Now some may be wondering why we bother to dissect these passages like this and the answer is for the sake of those who do have questions about this. Surely say the intelligent critics, this can’t be inspired by God, these accounts are different, maybe not in substance but certainly in order of what actually happened. For those who like to think of God dictating to the Gospel writers what they should write, this becomes a major problem. The answer has got to be that when we speak about Scripture being inspired, we must mean that God motivated or energized these men to write, using (a) the resources that they had open to them, and (b) with the wisdom to decide what should be included and what should be omitted, and (c) within the cultural norms of the day. As we have already commented the culture of the day was concerned with truth but not so much with specific detail.When we look at the words of the angel as we have seen, the intent is identical but the words used to convey it are different. Now some of that may be down to the translators for of course it was not written in English, but it is actually that it was simply the different writers applying their own style to it. What also arises in this and many cases in the Synoptic Gospels is that either one copied the meaning from the other or they both used a common source, but what is significant in either case is that they come up with slightly different words. Why? For the reasons we’ve just given. As they copied it down, they put it into the form that flowed most naturally with them as an individual.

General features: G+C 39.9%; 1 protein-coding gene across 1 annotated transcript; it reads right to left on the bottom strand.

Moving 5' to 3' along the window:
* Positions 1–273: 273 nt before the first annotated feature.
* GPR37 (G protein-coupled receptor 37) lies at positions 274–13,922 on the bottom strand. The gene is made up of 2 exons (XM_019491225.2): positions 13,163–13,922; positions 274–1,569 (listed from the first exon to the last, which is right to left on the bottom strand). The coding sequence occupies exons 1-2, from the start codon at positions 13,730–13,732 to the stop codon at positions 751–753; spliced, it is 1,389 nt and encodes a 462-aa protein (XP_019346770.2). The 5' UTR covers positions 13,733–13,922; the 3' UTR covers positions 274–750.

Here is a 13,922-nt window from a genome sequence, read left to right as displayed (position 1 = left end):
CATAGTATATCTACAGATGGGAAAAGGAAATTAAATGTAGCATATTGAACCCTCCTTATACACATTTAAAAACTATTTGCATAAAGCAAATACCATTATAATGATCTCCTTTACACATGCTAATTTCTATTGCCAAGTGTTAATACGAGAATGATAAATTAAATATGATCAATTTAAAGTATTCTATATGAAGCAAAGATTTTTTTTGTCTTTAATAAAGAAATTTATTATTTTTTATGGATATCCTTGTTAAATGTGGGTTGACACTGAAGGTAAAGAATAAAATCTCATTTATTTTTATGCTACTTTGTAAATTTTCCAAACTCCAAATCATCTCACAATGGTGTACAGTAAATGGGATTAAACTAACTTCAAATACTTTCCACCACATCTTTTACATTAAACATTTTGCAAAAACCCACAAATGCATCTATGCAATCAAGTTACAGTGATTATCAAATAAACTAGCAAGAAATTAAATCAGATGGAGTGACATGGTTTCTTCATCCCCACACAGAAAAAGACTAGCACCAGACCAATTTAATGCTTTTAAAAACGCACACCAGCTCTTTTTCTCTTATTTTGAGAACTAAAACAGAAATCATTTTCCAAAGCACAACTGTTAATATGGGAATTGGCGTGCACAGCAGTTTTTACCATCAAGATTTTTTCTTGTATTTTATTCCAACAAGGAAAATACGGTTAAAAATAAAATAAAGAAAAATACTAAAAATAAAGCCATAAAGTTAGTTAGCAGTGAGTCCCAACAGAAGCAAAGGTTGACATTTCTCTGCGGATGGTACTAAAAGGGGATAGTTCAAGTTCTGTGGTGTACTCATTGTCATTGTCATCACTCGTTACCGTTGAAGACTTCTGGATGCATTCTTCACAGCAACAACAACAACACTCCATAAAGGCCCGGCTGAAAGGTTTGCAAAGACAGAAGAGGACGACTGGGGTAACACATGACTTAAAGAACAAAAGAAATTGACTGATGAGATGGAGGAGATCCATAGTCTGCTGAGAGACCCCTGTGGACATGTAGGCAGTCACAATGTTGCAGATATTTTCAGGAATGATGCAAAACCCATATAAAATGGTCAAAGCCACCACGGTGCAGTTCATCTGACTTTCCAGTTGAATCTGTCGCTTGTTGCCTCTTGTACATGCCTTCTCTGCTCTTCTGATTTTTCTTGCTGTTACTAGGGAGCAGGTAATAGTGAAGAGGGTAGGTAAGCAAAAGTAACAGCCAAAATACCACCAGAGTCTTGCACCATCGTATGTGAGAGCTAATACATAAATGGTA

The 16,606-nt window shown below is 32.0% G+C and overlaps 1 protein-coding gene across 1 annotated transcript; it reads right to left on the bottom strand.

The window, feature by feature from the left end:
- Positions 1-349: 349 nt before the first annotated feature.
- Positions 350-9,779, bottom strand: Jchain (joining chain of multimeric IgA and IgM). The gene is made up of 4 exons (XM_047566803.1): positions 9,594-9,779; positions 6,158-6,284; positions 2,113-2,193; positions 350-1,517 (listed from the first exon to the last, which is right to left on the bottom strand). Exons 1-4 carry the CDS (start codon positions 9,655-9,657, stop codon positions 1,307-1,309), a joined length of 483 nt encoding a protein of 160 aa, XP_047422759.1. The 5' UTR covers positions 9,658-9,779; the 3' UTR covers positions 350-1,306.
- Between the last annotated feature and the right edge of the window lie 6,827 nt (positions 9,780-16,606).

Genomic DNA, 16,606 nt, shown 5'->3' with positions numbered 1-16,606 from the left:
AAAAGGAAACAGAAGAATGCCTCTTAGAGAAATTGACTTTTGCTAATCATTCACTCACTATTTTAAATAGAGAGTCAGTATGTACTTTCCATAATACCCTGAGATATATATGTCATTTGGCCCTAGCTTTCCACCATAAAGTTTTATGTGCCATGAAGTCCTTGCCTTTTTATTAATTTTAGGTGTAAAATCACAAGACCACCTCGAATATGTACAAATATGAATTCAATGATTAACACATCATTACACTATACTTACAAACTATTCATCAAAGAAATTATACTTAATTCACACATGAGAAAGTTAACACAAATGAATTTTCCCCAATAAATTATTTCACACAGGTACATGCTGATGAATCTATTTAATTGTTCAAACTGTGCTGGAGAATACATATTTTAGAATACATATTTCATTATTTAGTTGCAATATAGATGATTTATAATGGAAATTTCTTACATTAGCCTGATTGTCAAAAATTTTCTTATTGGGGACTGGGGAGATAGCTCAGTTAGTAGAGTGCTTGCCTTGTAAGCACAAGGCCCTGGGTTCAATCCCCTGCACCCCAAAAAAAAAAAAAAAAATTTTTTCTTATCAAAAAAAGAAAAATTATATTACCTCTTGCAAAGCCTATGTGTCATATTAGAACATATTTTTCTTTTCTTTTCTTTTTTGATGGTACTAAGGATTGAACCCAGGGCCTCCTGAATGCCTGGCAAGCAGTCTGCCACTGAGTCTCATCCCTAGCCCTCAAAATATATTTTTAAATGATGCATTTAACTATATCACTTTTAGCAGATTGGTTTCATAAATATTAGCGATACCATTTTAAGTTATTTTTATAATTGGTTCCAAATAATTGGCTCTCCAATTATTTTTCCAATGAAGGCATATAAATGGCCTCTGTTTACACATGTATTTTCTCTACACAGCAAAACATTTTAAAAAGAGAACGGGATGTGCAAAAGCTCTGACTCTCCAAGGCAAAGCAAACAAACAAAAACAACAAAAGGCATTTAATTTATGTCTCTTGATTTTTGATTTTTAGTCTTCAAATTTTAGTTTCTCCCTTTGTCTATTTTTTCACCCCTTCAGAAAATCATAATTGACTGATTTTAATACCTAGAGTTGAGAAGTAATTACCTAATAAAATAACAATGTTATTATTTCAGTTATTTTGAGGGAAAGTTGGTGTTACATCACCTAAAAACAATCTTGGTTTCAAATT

Let’s put this in a more formal way. Theologians refer to the inerrancy of Scripture which is usually taken to mean that Scripture in the original manuscripts does not affirm anything that is contrary to fact, i.e. the Bible always tells the truth about everything it talks about. About the nature of the verses we are considering, such a definition requires us to note that in the original Greek writing, quotation marks were never used and as far as the writers were concerned an accurate citation of another person or being needed to only include a correct representation of the content of what the person said and did not expect to cite each word exactly. We call this a ‘free quotation’ which, although it runs counter to our modern tendency to require exact wording, was very common at that time of writing.
   
So what have we seen?  A group of the women who had followed Jesus, now go out in the early morning to go to the tomb. Before they arrive the guards are shaken and almost scared out of their lives when an angel appears accompanied by what appears as an earthquake, a complete shaking of the earth. The angel goes over and rolls back the stone and simply sits on it as if on guard or taking possession, at which point the guards flee! When they have gone, the angel steps down and into the cave and awaits the arrival of the women. When they come and see the open cave, some of them at least step down into it and encounter the angel who seeks to put them at ease and shows them where Jesus had in fact laid, and points out that he has now gone. He is risen!